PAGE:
An interview with Manuel Hartmann, Founder & CEO of SalesPlaybook

An interview with Manuel Hartmann, Founder & CEO of SalesPlaybook

This is an edited transcript of an interview with Manuel Hartmann, Founder & CEO of SalesPlaybook

How did you get into the world of tech and startups?

I've been interested in technology for 20 years and have been in startups and scale ups for twelve years. I started at Tesla in 2012 selling roadsters and then progressed to leading large Salesforce transformations at Accenture for companies like ABB and the World Economic Forum. I then built sales for an AI startup from 2017 to 2019. During that time, I realised that there's not really sales enablement out there for early-stage companies going from zero to 10 million ARR. That realisation and the drive to found my own company was the trigger to launch SalesPlaybook five years ago.


When you look back on those five years, what are the things that you're most proud of?

Yes, it's nice to scale a business in four years from zero to seven figures. Yes, it's nice to work with 280 clients but I’m most proud of having integrity, being honest, not screwing over any customers and staying true to not working in industries like defence or tobacco that I don't want to contribute to.

It's also been insightful to learn from mistakes such as changing revenue model multiple times, changing the offering multiple times, hiring the team for one revenue model, changing the revenue model, and then changing the team again. I feel well prepared for the second half of the decade.


What advice would you have given your younger self early on in your tech sales career?

Focus relentlessly on value and really understanding your ideal customer profile. Have the mindset that if you want to make a million in revenue for yourself, you need to create ten million for somebody else. Many salespeople don't have this mindset. Instead, they have a product and give you a demo, then pitch and then send you a quote based on how many licenses they want without having this urgent curiosity to understand and help people.


Have you had the opportunity to be mentored or have mentors that have guided you throughout your career?

Yes, at all points in my career, and it was essential. Accenture have a counselling model where you have monthly conversations about how you want to drive your career. I also had very good team leads to help me understand how to manage multiple stakeholders, how to manage projects and how to collaborate with clients.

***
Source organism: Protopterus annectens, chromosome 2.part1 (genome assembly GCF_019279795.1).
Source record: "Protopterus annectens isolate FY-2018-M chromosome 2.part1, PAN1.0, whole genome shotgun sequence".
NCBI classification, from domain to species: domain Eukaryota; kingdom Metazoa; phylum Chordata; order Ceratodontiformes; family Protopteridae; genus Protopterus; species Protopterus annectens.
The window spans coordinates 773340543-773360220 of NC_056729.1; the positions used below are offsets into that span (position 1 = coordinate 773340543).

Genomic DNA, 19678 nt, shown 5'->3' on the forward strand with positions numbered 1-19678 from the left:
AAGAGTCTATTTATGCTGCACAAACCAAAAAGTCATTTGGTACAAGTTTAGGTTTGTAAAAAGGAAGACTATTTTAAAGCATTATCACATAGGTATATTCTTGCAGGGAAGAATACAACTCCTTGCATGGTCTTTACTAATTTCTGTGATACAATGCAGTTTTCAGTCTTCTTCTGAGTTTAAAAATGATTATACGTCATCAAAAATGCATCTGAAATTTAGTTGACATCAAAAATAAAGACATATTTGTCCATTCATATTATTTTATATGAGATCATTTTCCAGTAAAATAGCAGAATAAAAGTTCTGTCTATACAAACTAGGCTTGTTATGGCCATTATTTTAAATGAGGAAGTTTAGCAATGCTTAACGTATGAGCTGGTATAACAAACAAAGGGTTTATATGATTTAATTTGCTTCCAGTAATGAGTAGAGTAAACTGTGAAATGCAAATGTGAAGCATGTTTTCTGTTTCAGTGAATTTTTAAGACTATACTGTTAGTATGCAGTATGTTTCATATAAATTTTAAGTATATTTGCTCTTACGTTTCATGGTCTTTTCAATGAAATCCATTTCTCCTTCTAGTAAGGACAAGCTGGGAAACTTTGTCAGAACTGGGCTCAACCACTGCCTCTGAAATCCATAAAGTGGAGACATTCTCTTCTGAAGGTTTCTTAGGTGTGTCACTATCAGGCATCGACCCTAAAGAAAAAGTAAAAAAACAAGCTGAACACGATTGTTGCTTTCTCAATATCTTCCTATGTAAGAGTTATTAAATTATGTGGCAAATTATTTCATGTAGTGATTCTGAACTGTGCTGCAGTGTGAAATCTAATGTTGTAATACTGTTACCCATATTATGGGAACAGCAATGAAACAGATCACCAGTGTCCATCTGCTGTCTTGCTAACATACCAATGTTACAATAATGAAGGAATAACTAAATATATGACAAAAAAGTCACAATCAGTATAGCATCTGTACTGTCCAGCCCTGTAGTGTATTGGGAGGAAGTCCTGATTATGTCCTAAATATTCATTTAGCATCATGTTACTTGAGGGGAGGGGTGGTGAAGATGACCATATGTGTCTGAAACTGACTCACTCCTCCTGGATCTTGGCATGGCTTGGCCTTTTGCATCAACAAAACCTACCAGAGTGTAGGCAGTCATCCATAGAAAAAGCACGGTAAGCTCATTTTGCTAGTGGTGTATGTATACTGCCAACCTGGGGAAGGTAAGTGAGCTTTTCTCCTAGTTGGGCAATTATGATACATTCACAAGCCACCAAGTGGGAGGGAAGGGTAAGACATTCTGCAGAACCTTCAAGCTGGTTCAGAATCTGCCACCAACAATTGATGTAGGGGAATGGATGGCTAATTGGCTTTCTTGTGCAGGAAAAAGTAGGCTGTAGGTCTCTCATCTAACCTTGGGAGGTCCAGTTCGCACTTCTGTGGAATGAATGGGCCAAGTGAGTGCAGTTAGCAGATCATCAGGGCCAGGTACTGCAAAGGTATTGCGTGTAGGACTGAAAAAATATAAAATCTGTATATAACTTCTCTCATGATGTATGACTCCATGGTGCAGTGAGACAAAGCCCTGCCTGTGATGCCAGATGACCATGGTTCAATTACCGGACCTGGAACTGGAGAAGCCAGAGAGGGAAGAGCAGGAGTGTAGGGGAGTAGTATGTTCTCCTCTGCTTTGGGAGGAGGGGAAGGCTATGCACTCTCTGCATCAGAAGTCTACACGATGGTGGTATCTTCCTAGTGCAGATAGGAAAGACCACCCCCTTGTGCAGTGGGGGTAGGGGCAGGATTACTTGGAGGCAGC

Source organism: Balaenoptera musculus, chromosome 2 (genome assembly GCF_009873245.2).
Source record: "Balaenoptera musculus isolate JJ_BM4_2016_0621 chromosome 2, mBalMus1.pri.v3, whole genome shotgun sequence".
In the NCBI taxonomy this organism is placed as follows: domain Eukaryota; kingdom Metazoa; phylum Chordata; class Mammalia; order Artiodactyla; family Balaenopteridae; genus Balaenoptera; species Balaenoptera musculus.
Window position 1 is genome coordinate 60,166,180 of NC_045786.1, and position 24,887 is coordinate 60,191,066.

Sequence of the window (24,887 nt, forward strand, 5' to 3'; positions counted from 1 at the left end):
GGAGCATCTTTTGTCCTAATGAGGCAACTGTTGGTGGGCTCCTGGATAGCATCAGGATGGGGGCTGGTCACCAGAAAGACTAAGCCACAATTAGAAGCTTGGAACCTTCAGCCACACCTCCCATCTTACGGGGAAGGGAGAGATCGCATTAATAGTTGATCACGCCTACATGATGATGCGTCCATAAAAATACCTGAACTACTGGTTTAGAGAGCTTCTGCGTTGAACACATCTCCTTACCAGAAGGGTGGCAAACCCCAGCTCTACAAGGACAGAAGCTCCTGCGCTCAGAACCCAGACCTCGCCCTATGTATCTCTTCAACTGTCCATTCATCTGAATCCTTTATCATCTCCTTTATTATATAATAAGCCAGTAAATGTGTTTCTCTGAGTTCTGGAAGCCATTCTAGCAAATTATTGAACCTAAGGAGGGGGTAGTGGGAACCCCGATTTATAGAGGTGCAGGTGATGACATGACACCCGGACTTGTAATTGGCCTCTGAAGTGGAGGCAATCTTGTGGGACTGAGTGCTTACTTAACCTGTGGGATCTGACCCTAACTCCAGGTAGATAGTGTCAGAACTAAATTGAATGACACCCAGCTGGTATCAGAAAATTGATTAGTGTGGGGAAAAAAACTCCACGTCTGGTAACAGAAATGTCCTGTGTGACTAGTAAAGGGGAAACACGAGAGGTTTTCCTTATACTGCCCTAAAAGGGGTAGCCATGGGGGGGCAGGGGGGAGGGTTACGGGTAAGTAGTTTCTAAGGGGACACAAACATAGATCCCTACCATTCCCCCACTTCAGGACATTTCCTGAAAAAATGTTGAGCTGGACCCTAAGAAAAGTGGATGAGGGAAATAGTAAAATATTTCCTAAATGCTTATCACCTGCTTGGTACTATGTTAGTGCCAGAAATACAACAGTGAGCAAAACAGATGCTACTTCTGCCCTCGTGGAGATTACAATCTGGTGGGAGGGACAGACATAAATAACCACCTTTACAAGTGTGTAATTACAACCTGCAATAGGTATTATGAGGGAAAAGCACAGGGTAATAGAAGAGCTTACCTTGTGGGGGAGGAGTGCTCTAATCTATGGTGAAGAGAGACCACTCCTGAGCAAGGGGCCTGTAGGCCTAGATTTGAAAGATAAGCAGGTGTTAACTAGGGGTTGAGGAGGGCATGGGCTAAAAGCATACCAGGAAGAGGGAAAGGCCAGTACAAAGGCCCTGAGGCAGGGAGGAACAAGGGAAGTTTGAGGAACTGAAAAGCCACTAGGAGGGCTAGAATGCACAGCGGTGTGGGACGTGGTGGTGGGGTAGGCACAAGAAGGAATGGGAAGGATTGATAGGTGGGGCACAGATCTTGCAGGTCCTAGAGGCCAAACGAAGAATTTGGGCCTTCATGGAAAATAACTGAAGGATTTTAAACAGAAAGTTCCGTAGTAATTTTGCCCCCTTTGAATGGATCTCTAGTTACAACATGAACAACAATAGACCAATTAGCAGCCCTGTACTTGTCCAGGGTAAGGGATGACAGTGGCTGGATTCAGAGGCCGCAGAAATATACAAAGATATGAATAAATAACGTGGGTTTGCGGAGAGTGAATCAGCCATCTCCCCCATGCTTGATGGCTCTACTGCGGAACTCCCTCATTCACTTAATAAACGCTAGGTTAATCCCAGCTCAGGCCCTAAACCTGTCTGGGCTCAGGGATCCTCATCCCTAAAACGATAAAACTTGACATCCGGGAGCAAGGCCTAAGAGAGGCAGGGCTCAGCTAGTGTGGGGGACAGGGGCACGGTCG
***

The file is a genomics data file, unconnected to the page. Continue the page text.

As a single founder at SalesPlaybook, I got myself a mentor and coach who has helped me when I’m asking myself if I am going off course or heading in the right direction. That said, you can only learn through your own experience.


Is there one piece of advice that really changed your perspective or unlocked your career?

As in sports, there's not this one thing which makes you a world champion or sets you on a path. In entrepreneurship, if you want to build a company, start with the end in mind. First design how that looks when you make ten million annual revenue or 500k, then design the target organization for that and then hire for that target organization. So many founders, including myself, think they are just one person or just five people and they need to hire who they can get access to. That may be a friend or that one person that applied. So,they hire them and try to make them successful. They try to build a company around people rather than having people fit the company.


So, structure and strategy first?

Yes. It’s like in soccer, you need to design the system first. There will always be a goalkeeper, there will always be somebody in offense, defence, and midfield. The rules are given. You don't go to play soccer with only three people against a team of eleven and think that’s all you need. Business is the same.


What key mistakes do you see people make when they want to boost their sales career?

As with sport, people try to jump the basics. People want to be the person closing big deals but if you can generate enough pipeline for yourself,you will always have a happy sales life. But people try to skip that skill. It’s like a chef that's unable to go to the market to get their own food-there's nothing to cook.


Do you feel there are other fundamentals you need to get right to grow your sales career?

Being able to leverage technology and rhythm. Create your five pieces of LinkedIn content a week. Create your follow up email with a template. Create your outbound via sequencing tools and measure what works and what doesn't.